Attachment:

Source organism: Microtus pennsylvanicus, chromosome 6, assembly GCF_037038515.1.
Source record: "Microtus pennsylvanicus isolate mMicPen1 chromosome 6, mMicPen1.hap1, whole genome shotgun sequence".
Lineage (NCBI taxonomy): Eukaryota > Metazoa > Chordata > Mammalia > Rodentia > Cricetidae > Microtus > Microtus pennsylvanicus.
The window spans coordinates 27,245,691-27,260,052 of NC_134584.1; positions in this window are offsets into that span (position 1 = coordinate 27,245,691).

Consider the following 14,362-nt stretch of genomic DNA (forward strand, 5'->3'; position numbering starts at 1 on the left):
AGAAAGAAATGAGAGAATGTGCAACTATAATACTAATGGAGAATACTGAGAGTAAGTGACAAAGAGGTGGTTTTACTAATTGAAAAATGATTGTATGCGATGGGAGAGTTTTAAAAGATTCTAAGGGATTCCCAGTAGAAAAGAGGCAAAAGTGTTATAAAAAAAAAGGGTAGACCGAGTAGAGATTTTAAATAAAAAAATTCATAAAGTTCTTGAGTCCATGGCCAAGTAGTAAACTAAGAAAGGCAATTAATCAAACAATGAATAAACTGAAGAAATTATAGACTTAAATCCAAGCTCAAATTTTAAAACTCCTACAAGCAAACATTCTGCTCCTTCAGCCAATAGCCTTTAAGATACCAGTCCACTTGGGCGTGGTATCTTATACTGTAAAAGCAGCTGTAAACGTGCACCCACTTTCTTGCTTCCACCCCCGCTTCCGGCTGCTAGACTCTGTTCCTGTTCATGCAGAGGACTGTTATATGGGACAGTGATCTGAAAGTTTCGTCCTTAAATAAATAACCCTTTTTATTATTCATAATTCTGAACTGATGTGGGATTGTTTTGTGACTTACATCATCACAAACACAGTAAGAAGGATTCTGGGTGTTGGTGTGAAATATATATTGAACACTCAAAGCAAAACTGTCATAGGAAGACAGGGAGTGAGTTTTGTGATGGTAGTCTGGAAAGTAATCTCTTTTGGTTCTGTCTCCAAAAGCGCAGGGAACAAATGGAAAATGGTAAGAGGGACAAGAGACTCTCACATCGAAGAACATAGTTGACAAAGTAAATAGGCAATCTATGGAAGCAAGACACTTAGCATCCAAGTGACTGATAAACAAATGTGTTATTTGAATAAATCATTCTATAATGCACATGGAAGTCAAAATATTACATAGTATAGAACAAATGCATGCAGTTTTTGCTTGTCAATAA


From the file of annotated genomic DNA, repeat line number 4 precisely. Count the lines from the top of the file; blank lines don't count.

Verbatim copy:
The window spans coordinates 27,245,691-27,260,052 of NC_134584.1; positions in this window are offsets into that span (position 1 = coordinate 27,245,691).